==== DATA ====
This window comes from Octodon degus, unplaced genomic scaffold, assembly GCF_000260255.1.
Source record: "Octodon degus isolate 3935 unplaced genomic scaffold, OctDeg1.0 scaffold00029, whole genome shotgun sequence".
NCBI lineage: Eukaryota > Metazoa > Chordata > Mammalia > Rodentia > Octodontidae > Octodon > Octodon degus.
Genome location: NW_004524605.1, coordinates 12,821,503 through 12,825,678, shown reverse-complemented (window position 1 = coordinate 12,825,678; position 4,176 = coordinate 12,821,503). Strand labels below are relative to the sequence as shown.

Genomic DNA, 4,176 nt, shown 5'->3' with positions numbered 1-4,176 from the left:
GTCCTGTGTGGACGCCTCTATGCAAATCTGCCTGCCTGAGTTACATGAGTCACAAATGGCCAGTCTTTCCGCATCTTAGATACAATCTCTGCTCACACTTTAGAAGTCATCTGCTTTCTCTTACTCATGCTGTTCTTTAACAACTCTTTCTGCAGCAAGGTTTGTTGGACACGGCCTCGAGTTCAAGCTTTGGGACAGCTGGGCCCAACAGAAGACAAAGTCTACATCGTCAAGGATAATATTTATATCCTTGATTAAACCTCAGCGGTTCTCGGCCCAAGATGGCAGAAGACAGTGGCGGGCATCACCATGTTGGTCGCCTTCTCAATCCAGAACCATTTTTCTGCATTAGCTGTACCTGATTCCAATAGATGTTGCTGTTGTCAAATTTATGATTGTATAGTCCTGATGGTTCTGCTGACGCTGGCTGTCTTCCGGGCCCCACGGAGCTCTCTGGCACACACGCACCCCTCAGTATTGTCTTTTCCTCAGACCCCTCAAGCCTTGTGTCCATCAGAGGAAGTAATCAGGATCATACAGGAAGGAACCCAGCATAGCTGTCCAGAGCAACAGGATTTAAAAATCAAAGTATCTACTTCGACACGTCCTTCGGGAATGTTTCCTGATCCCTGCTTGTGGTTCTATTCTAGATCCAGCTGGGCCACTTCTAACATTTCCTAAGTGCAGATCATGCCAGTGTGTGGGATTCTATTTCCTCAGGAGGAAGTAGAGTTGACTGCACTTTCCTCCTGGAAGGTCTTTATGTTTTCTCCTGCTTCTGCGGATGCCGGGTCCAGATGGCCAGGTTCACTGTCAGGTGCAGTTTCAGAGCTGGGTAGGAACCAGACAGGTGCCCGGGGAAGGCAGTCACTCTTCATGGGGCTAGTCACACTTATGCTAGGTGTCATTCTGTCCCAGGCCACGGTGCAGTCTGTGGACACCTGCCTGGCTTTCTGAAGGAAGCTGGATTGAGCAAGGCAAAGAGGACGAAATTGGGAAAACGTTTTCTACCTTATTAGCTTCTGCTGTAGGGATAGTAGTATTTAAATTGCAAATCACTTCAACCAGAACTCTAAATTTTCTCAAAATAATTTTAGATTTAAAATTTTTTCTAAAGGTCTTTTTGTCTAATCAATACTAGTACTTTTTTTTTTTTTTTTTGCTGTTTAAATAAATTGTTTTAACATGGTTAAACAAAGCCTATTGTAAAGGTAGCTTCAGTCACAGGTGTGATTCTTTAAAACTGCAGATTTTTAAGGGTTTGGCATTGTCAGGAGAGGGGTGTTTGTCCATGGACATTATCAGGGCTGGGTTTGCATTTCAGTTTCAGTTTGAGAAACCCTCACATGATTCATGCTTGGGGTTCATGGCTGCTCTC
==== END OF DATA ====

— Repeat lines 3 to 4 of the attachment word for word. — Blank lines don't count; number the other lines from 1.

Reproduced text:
NCBI lineage: Eukaryota > Metazoa > Chordata > Mammalia > Rodentia > Octodontidae > Octodon > Octodon degus.
Genome location: NW_004524605.1, coordinates 12,821,503 through 12,825,678, shown reverse-complemented (window position 1 = coordinate 12,825,678; position 4,176 = coordinate 12,821,503). Strand labels below are relative to the sequence as shown.